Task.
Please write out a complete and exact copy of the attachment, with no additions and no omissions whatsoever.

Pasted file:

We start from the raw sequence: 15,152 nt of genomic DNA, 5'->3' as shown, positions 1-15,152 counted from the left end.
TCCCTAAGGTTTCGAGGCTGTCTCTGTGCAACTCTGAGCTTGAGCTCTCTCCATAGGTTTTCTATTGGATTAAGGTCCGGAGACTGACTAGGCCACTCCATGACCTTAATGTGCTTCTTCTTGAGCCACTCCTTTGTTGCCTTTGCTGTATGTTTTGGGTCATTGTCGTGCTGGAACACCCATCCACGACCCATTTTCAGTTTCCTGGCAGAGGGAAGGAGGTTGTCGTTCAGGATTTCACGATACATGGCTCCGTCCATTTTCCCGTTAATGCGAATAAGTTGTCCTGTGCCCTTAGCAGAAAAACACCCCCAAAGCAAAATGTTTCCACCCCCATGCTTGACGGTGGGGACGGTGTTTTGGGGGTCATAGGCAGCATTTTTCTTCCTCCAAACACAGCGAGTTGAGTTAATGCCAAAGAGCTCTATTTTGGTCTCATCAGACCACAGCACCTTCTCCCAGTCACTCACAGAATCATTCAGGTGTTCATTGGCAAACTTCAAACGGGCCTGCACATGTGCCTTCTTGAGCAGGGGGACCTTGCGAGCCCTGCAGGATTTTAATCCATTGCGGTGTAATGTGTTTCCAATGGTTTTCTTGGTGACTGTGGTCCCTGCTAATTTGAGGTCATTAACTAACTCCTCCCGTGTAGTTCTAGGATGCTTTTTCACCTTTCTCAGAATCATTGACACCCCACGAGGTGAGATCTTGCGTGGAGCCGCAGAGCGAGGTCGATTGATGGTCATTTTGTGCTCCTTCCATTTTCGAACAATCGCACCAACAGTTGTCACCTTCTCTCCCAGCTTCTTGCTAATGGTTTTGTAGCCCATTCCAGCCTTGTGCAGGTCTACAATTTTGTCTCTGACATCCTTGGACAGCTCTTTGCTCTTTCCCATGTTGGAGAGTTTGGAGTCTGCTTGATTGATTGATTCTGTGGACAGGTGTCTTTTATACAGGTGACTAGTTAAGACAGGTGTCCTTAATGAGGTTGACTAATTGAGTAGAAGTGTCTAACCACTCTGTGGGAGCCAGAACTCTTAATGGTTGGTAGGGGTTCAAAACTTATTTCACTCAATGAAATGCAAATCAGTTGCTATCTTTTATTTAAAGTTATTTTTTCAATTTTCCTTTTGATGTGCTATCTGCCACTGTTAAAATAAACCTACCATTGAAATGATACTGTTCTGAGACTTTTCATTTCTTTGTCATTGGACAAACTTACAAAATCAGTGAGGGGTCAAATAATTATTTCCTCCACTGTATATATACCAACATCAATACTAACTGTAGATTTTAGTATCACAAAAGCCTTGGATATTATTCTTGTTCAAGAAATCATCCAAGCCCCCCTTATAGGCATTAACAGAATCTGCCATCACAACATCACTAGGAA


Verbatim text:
We start from the raw sequence: 15,152 nt of genomic DNA, 5'->3' as shown, positions 1-15,152 counted from the left end.
TCCCTAAGGTTTCGAGGCTGTCTCTGTGCAACTCTGAGCTTGAGCTCTCTCCATAGGTTTTCTATTGGATTAAGGTCCGGAGACTGACTAGGCCACTCCATGACCTTAATGTGCTTCTTCTTGAGCCACTCCTTTGTTGCCTTTGCTGTATGTTTTGGGTCATTGTCGTGCTGGAACACCCATCCACGACCCATTTTCAGTTTCCTGGCAGAGGGAAGGAGGTTGTCGTTCAGGATTTCACGATACATGGCTCCGTCCATTTTCCCGTTAATGCGAATAAGTTGTCCTGTGCCCTTAGCAGAAAAACACCCCCAAAGCAAAATGTTTCCACCCCCATGCTTGACGGTGGGGACGGTGTTTTGGGGGTCATAGGCAGCATTTTTCTTCCTCCAAACACAGCGAGTTGAGTTAATGCCAAAGAGCTCTATTTTGGTCTCATCAGACCACAGCACCTTCTCCCAGTCACTCACAGAATCATTCAGGTGTTCATTGGCAAACTTCAAACGGGCCTGCACATGTGCCTTCTTGAGCAGGGGGACCTTGCGAGCCCTGCAGGATTTTAATCCATTGCGGTGTAATGTGTTTCCAATGGTTTTCTTGGTGACTGTGGTCCCTGCTAATTTGAGGTCATTAACTAACTCCTCCCGTGTAGTTCTAGGATGCTTTTTCACCTTTCTCAGAATCATTGACACCCCACGAGGTGAGATCTTGCGTGGAGCCGCAGAGCGAGGTCGATTGATGGTCATTTTGTGCTCCTTCCATTTTCGAACAATCGCACCAACAGTTGTCACCTTCTCTCCCAGCTTCTTGCTAATGGTTTTGTAGCCCATTCCAGCCTTGTGCAGGTCTACAATTTTGTCTCTGACATCCTTGGACAGCTCTTTGCTCTTTCCCATGTTGGAGAGTTTGGAGTCTGCTTGATTGATTGATTCTGTGGACAGGTGTCTTTTATACAGGTGACTAGTTAAGACAGGTGTCCTTAATGAGGTTGACTAATTGAGTAGAAGTGTCTAACCACTCTGTGGGAGCCAGAACTCTTAATGGTTGGTAGGGGTTCAAAACTTATTTCACTCAATGAAATGCAAATCAGTTGCTATCTTTTATTTAAAGTTATTTTTTCAATTTTCCTTTTGATGTGCTATCTGCCACTGTTAAAATAAACCTACCATTGAAATGATACTGTTCTGAGACTTTTCATTTCTTTGTCATTGGACAAACTTACAAAATCAGTGAGGGGTCAAATAATTATTTCCTCCACTGTATATATACCAACATCAATACTAACTGTAGATTTTAGTATCACAAAAGCCTTGGATATTATTCTTGTTCAAGAAATCATCCAAGCCCCCCTTATAGGCATTAACAGAATCTGCCATCACAACATCACTAGGAA